Genes for Giants
Why Watermelons Just Grow and Grow
Plant pathologist Pat Wechter (left) and plant geneticist Amnon Levi examine watermelon for fruit quality. They are studying gene expression in the three stages of watermelon ripening.
It takes around 5 weeks for a tiny watermelon flower to grow into a ready-to-eat watermelon. Though ripe watermelons typically weigh anywhere from 5 to 40 pounds, record-breakers have tipped the scales at 250 pounds or more.
“Watermelon is a fruit that grows so fast, and it can get so big,” says ARS plant geneticist Amnon Levi. “We know there must be some very interesting genes at work.”
Levi works at the ARS U.S. Vegetable Laboratory in Charleston, South Carolina. He teamed up with plant pathologist Pat Wechter and plant geneticist Karen Harris on the first-ever study that identified and characterized key genes regulating watermelon growth and development.
Over a 3-year period, plant geneticist Angela Davis, who works at the ARS South Central Agricultural Research Laboratory in Lane, Oklahoma, grew watermelons in the field for the research to ensure that the genes would be responding to actual field conditions, such as pathogens and weather extremes.
“One year it was so dry that we had to stop watering because water restrictions had been imposed,” Davis notes. “The other 2 years it rained so much that the plants became stressed from too much water.”
Davis extracted RNA from watermelon fruit at three stages of growth and ripening: at 12 days after pollination (DAP), when the flesh was white; at 24 DAP, when the flesh was pink; and at 36 DAP, when the flesh was red. Then she sent RNA from the tissue samples to Charleston for analysis.
Plant geneticist Karen Harris removes watermelon flesh for RNA extraction.
Genes Prompt Plus-Size Fruit
Levi used this collection of RNA to develop a library of 832 expressed sequence tags (ESTs), which are unique gene segments that direct different aspects of development and metabolism. Then he worked with Wechter and Harris to decipher how the ESTs regulated plant growth and development.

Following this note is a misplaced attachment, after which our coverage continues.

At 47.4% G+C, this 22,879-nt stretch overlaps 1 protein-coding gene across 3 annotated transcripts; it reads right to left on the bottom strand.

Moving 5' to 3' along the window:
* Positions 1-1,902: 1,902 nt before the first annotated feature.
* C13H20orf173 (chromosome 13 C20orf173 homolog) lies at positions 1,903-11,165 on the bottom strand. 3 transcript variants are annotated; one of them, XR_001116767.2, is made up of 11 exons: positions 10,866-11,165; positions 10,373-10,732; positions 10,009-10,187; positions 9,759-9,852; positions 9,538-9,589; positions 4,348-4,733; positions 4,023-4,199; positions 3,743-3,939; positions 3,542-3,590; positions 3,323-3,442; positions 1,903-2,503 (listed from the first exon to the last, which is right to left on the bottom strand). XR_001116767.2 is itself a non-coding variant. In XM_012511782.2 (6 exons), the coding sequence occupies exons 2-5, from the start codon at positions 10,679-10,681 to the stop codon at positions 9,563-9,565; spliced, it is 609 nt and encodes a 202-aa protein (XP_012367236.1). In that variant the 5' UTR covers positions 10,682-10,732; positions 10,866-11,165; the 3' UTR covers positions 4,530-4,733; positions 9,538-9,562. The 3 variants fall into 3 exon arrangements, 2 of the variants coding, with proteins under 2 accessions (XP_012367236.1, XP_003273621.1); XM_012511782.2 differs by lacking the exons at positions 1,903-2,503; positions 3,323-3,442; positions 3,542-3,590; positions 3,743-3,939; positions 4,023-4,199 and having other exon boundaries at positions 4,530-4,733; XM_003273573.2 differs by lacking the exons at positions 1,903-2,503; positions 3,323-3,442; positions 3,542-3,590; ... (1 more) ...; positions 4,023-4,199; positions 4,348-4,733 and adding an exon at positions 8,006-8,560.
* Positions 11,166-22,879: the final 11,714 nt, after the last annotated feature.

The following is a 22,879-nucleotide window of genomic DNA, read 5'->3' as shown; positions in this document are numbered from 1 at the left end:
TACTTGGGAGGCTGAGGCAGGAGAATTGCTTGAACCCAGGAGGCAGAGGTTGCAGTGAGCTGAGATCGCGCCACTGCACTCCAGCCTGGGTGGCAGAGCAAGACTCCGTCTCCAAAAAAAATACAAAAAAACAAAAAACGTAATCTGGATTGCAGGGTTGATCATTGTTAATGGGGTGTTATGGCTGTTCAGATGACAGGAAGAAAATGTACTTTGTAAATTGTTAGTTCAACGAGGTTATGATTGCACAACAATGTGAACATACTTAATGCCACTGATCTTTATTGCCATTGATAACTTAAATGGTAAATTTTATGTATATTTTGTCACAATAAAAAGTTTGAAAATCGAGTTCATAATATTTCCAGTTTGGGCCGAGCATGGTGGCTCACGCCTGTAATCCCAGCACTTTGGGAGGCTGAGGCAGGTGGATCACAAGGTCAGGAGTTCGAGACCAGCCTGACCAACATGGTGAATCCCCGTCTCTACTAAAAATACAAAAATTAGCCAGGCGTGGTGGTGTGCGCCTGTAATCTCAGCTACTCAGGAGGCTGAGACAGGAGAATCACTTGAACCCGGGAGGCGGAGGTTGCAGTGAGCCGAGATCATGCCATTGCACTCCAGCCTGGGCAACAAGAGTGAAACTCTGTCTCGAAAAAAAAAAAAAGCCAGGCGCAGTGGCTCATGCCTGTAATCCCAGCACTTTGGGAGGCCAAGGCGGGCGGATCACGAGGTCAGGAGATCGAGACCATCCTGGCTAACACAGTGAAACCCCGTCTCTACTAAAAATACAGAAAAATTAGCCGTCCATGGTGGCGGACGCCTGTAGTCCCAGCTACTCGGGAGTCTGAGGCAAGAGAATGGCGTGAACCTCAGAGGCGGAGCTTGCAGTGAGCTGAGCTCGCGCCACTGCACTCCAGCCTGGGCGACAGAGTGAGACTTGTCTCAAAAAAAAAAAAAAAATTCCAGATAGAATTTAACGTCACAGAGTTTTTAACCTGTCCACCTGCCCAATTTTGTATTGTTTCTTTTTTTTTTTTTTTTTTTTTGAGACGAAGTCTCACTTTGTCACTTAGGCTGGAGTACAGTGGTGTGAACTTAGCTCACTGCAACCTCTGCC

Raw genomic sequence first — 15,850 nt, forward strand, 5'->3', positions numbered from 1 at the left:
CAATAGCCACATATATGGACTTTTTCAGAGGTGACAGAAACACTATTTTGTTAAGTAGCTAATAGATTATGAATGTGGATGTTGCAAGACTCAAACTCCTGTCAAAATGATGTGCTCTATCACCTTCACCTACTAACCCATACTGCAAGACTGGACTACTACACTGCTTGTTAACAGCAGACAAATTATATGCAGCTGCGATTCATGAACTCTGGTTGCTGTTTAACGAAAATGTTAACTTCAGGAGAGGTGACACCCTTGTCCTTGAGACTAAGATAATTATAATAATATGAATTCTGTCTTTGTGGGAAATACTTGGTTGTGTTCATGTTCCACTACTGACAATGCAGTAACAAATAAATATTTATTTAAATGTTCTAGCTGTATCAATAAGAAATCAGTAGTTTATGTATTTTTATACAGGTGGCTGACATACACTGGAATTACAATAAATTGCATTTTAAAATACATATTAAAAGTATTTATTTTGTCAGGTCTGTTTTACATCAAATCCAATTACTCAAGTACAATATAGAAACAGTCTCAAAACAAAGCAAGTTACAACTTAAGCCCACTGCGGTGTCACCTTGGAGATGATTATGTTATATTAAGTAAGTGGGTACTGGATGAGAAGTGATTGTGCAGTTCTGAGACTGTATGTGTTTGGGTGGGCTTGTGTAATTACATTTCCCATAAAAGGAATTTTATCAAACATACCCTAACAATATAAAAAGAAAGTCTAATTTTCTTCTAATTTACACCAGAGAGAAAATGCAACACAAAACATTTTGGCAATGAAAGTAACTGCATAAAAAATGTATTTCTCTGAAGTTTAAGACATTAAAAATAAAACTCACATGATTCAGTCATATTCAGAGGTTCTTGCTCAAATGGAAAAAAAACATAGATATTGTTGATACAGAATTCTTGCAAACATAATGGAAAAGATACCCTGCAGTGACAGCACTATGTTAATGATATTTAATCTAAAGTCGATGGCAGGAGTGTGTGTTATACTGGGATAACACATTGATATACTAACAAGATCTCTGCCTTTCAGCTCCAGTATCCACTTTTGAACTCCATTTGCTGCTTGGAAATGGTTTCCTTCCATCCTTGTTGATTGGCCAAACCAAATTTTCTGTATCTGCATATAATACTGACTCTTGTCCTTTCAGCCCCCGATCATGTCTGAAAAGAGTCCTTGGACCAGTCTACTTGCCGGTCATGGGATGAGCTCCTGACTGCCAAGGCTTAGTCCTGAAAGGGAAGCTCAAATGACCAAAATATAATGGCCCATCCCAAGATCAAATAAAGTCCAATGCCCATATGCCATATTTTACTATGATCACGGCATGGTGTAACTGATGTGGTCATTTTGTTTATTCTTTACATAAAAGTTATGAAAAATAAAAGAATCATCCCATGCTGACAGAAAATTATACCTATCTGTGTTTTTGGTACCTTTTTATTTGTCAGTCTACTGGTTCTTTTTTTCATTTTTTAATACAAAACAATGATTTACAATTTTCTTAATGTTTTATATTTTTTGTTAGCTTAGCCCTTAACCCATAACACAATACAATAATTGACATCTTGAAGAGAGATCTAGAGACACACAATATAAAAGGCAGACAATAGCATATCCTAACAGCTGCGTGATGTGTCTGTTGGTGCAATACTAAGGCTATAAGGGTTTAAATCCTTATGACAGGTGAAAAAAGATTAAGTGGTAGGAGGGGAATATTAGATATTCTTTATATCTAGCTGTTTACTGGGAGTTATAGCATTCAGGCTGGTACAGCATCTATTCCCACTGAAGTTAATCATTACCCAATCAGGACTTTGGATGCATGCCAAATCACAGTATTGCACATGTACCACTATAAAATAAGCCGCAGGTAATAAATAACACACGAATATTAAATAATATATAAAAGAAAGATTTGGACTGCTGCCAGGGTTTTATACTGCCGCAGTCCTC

The team found that these ESTs were active in metabolism, cell growth, cell development, and transporting nutrients and other substances across cell walls. They also came into play in cell division, cellular communication, DNA copying, plant defense, and stress response.
The Charleston researchers then identified significantly different levels of EST expression during the early, middle, and late stages of fruit growth and ripening. They found 335 ESTs that had at least a twofold increase or decrease in copy number in at least one of the three stages. Of these 335 ESTs, 239 were very similar to ESTs found in other plants, while the remaining 96 had not been previously identified in any sequenced plant species.
“Most of these genes regulate targeted activities,” Wechter says. “They are very specific genes that do certain things at a certain time during growth and ripening. Many of them are involved in the development of the watermelon vascular system, which is a crucial component for growth and ripening.”
“The vascular system in a watermelon forms very fast because it is building the infrastructure for fruit, like building a highway before building a city,” Levi says. “This system is how fluids transport sugars from the leaves into the fruit.”
Ethylene Enters the Picture
But some of the results were unexpected—and may someday give breeders and producers an edge in moving watermelons to market.